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Today marked the first day of the iq2 If Conference where some of the greatest educators of today’s world spoke about their passions. Tomorrow, intelligence squared speakers will shed more light on global issues of which one will be Mark Post; talking about lab-grown meat.

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Post is a vascular biologist at the University of Maastricht in the Netherlands, and he is currently working on a possibly ingenious solution to the infamous problem of our diets. He raises the issue that what we eat affects not only our bodies, but the health of the world too.

His project involves cultivating stem-cells derived from leftover animal flesh from slaughterhouses and using them to create in vitro meat in petri dishes. He has developed muscle-like strips that, when compiled together, will make the first cultured meat burger.

Though funding is an impeding issue Post remains very positive about getting this idea to become a norm in the supermarkets within the next couple of decades. He hopes to introduce lab-grown meat as the replacement to what we presently find.

Not surprisingly, the benefits are tremendous. Not only would this prevent the slaughtering of animals, but would also provide a healthier alternative to the meat we see and eat today. Though the idea of artificially grown meat does not seem appetizing it would actually be a less chemical choice than much of the meat circulating the current market. With the vast use of growth hormones and antibiotics used in the meat production industry, lab-grown meat can prove to be the more natural substitute.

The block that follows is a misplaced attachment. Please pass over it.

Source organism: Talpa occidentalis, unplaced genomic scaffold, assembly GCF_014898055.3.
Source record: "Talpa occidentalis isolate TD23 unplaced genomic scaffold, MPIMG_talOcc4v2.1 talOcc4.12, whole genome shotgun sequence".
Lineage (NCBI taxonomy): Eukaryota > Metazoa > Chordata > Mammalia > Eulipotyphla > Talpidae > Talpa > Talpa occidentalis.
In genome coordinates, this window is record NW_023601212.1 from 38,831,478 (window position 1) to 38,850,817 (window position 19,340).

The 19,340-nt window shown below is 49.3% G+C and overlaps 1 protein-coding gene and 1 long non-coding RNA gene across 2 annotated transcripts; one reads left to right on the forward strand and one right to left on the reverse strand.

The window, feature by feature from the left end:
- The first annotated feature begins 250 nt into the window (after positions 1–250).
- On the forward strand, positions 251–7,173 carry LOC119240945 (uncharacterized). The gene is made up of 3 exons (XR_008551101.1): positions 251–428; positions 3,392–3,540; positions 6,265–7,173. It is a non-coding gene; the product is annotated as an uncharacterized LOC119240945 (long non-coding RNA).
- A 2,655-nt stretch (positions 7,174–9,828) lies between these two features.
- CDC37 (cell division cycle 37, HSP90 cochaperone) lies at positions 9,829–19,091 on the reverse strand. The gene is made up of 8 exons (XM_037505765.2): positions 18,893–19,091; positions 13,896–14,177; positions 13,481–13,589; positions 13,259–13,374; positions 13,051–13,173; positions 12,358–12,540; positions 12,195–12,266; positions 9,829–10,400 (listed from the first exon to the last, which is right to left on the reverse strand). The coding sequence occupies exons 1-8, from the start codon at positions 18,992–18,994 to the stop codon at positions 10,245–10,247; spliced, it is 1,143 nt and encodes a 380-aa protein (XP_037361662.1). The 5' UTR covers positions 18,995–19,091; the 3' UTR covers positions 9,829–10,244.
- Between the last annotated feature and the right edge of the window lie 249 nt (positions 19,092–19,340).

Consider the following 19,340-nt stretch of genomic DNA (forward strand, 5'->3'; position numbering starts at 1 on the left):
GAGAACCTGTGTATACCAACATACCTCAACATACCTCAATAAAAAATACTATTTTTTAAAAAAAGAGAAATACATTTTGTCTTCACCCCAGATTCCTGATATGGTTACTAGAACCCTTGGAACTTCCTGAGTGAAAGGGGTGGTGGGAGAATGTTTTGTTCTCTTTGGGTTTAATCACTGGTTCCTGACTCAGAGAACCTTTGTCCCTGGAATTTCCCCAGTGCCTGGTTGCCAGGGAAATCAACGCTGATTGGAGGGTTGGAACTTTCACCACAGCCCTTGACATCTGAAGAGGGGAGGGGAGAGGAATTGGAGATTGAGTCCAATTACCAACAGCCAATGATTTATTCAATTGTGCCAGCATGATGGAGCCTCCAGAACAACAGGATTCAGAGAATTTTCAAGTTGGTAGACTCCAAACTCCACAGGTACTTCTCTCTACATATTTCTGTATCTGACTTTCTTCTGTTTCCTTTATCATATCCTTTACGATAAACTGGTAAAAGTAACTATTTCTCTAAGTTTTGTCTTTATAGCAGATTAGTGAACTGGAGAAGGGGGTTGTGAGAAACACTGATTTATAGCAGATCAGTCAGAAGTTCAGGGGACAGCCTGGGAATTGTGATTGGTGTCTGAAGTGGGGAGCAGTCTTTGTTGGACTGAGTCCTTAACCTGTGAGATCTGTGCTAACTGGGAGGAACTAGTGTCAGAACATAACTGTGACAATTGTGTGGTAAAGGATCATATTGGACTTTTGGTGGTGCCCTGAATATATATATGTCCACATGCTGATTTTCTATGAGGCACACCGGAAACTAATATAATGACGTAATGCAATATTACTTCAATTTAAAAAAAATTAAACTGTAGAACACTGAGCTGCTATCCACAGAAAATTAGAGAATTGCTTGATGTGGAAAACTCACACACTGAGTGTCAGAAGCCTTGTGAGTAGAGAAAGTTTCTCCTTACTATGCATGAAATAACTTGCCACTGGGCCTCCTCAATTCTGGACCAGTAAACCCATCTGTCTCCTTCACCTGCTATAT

Post’s method of meat production will show to be far more sustainable too. With livestock consuming approximately 100 grams of vegetable protein, while producing only 15 grams of edible animal protein, lab-made meat is a front-runner for saving the Earth’s resources.

Even with the increasing popularity in vegan/vegetarianism the majority still have their tendencies toward meat. This method allows everyone their meat “fix” but without harming their bodies and the environment quite so much.

Despite the benefits of Mark Post’s cultured meat, there can be much uncertainty that the idea will stick. Does the thought of meat grown in a petri-dish cause you to avoid putting it on your dish?